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When Bavius greets you with a bow,
s Sir, please to read a line or two:':
If you approve, and say they're clever,"
*You make me happy, Sir, for ever:'
What can be done? the case is plain,
No methods of escape remain: :
You're fairly noos'd, and must consent
To hear, what nothing can prevent,
A coxcomb's anger; and your fate
Will be to suffer, soon or late.

An Ape, that was the sole delight
Of an old woman, day and night,
Indulg'd at table and at bed,
Attended like a child and fed :
Who knew each trick, and twenty more
Than ever Monkey play'd before,
At last grew frantic, and would try, .
In spite of nature's laws, to fly.
Oft from the window would he view
The passing swallows as they flew,
Observe them futt'ring round the walls,
Or gliding o'er the smooth canals:
He too must fly, and cope with these;
For this, and nothing else, would please :
Oft thinking from the window's height,
Three stories down to take his flight:
He still was something loth to venture,
As tending strongly to the centre: .
And knowing that the least mistake
Might cost a limb, perhaps his neck: a

The case, you'll own, was something nice; He thought it best to ask advice; complete wird I" And to the Parrot straight applying, 6.05 Allow'd to be a judge of flying, mot viro fois He thus began: “You'll think me rude,, * Forgive me, if I do intrude, eskola ? . For you alone my doubts can clear * In something that concerns me near: n. • Do you imagine, if I try, stilte sa pui il · That I shall e'er attain to fly? idi E LA • The project's whimsical, no doubt, the

But, ere you censure, hear me out: • That liberty's our greatest blessing, boom • You'll grant me without farther pressing; *** • To live confin’d, 'tis plain and clear, D

Is something very hard to bear: gay * This you must know, who, for an age, by! * Have been kept pris ner in a cage, ;,...!7*? Denied the privilege to soar, : - ;

.48 • With boundless freedom as before. to create • I have, 'tis true, much greater scope ::. · Than you, my friend, can ever hope ;.4.title

I traverse all the house, and play to j o ? • My tricks and gambols ev'ry day: tabi • Oft with my mistress, in a chair, stige 'I ride abroad to take the air : , ti "Make visits with her, walk at large, higist • A maid, or footman's.constant charge of $ *r11

Yet this is nothing, for I find Amd a 5 1 1? 'Myself still hamper'd and confin’d,

A grov'ling thing: I fain would rise Above the earth, and mount the skies: • The meanest birds, and insects too, · This feat with greatest ease can do.

To that gay creature turn about, · That's beating on the pane without • Ten days ago, perhaps but five, • A worm, it scarcely seem'd alive: * By threads suspended, tough and smalt, • 'Midst dusty cobwebs on a wall; • Now, dress'd in all the different dyes,..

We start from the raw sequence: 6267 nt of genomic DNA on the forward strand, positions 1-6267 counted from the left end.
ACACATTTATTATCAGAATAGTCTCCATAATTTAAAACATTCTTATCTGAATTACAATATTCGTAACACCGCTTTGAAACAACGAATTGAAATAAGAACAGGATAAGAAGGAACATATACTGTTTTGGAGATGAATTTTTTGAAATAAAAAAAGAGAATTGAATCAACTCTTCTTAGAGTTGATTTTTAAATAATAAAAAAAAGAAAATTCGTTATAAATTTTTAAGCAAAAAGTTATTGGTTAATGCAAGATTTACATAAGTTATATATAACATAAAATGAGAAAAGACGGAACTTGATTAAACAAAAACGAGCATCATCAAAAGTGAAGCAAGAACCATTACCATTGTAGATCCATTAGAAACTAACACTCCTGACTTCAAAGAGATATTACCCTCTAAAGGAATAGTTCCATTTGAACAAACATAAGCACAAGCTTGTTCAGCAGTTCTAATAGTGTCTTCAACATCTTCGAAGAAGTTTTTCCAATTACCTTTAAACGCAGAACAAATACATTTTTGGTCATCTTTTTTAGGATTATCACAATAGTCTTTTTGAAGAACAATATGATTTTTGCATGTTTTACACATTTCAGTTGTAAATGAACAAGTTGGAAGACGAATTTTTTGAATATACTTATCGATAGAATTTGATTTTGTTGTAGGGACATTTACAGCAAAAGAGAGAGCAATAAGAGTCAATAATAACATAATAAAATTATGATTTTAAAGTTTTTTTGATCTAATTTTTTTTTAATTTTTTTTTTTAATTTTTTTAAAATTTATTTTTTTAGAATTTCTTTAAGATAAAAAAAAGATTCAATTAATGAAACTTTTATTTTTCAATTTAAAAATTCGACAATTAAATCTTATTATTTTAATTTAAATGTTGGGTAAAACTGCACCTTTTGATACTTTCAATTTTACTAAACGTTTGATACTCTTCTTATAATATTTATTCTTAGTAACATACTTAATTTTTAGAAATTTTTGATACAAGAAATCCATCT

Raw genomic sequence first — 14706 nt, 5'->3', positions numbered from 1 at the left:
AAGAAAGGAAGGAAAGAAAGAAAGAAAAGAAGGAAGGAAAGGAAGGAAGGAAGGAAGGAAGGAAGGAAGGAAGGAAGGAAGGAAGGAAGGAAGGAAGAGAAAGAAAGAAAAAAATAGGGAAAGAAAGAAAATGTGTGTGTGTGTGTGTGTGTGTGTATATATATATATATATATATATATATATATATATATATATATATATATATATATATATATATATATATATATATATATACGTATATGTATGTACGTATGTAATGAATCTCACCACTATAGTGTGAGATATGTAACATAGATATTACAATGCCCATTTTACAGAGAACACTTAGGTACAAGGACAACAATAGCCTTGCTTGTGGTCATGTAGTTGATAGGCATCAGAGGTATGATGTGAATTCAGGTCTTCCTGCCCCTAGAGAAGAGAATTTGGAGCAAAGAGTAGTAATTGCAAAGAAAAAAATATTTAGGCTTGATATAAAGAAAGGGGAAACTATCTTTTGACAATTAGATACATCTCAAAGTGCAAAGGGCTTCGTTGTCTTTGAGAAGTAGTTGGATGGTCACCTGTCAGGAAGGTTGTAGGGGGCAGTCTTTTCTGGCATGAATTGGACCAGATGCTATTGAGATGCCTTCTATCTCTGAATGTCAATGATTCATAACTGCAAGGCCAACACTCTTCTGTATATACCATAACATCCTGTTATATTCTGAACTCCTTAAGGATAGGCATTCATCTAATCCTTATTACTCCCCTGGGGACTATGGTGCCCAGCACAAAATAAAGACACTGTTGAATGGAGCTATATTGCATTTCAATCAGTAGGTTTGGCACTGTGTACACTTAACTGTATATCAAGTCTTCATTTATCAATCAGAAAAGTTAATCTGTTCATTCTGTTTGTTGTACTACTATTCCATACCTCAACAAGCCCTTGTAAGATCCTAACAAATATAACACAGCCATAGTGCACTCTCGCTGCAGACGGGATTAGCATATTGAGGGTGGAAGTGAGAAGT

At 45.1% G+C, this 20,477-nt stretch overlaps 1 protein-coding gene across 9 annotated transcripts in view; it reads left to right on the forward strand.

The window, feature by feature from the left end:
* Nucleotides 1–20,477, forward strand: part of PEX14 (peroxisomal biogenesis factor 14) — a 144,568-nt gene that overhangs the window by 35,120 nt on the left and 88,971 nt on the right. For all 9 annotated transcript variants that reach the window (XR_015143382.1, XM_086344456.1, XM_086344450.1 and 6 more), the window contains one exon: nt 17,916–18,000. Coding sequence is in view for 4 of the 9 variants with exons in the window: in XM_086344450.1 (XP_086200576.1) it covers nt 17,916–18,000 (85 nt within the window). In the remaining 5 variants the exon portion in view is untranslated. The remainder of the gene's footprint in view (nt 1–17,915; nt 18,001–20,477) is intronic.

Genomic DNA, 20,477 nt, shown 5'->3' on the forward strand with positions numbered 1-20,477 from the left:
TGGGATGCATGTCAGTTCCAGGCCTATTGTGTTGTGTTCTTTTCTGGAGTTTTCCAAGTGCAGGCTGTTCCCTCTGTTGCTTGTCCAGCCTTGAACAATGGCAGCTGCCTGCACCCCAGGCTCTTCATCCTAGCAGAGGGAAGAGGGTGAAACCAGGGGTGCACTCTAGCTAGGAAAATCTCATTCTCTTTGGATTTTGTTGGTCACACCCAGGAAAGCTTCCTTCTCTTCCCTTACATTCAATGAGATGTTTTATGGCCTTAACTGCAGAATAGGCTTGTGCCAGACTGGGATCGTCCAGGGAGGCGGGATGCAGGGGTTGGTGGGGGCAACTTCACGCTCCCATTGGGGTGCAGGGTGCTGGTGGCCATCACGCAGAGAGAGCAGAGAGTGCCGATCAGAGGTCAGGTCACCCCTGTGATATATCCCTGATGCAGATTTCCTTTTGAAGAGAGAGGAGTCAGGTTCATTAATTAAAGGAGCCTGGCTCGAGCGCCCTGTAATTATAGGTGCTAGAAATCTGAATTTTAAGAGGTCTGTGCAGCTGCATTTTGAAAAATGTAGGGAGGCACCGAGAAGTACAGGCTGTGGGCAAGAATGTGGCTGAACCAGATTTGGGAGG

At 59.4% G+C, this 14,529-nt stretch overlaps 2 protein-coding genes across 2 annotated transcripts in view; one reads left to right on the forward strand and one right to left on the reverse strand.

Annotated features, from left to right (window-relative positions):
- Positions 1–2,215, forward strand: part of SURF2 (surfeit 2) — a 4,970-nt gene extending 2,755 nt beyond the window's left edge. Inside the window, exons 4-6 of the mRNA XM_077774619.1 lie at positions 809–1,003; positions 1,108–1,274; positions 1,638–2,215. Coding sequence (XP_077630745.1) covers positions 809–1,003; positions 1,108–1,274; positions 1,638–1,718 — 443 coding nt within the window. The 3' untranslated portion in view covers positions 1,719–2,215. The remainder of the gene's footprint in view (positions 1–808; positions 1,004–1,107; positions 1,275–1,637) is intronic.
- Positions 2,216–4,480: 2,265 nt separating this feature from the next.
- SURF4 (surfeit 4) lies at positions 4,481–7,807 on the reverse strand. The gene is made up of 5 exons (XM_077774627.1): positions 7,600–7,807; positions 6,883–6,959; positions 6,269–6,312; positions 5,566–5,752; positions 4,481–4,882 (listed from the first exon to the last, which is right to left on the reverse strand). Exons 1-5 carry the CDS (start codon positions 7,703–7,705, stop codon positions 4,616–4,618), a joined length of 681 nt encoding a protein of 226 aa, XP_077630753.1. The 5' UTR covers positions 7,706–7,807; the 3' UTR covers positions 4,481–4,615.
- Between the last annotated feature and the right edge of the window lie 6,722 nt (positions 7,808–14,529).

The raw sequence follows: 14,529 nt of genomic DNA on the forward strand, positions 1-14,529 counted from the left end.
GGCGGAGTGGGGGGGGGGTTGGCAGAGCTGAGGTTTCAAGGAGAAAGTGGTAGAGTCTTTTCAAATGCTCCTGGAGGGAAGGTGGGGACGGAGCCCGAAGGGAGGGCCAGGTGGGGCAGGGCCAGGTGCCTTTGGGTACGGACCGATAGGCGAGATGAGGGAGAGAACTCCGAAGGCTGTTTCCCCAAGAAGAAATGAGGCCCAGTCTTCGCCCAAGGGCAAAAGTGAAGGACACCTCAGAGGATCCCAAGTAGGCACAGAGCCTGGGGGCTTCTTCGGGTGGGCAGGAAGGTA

• That vary in the ev'ning skies, .He soars at large, and on the wing . • Enjoys with freedom all the Spring;

Skims the fresh lakes, and rising sees • Beneath him far the loftiest trees ; * And, when he rests, he makes his bow'r • The cup of some delicious flow'r. • Shall creatures so obscurely bred, * On mere corruption nurs’d and fed, *A glorious privilege obtain, " Which I can never hope to gain? • Shall I, like man's imperial race • In manners, customs, shape, and face, • Expert in all ingenious tricks, • To tumble, dance, and leap o'er sticks; · Who know to soothe and coax my betters, • And match a beau, at least in letters; Shall I despair, and never try' (What meanest insects can) to fly?

Say, mayn't I, without dread or care, . At once commit me to the air, * And not fall down, and break my bones • Upon these hard and flinty stones? "Say, if to stir my limbs before • Will make me glide along or soar ? * All things, they say, are learn'd by trying ; • No doubt it is the same with flying. • I wait your judgment with respect, * And shall proceed as you direct.'

Poor Poll, with gen'rous pity mov'd,
The Ape's fond rashness thus reprov'd;
For, tho' instructed by mankind,
Her tongue to candour still inclin'd:

*My friend, the privilege to rise
• Above the earth, and mount the skies,
• Is glorious sure, and 'tis my fate
* To feel the want on't with regret;
“A pris'ner to a cage confin'd,
· Tho'wing’d and of the flying kind.
• With you the case is not the same,
• You're quite terrestrial by your frame,
. And should be perfectly content
• With your peculiar element :

You have no wings, I pray, reflect, * To lift you and your course direct; • Those arms of yours will never do,

Not twenty in the place of two; • They ne'er can lift you from the ground, • For broad and long, they're thick and round; * And, therefore, if you chuse the way • To leap the window, as you say, • 'Tis certain that you'll be the jest • Of ev'ry insect, bird, and beast; • When you lie batter'd by your fall • Just at the bottom of the wall. • Be prudent, then, improve the pow'rs • Which nature gives in place of ours;

You'll find them readily conduce • At once to pleasure and to use : • But airy whims and crotchets lead • To certain loss, and ne'er succeed.'

As folks, tho' inly vex'd and teaz'd, Will oft seem'd satisfied and pleas'd; The Ape approv'd of ev'ry word At this time utter'd by the bird : But, nothing in opinion chang'd, Thought only how to be reveng'd.

It happen'd, when the day was fair, That Poll was set to take the air, Just where the Monkey oft sat poring About experiments in soaring. Dissembling his contempt and rage, He stepp'd up softly to the cage, And, with á sly malicious grin, Accosted thus the bird within:

· You say I am not form'd for flight ; • In this you certainly are right: “ 'Tis very plain upon reflection, • But to yourself there's no objection,

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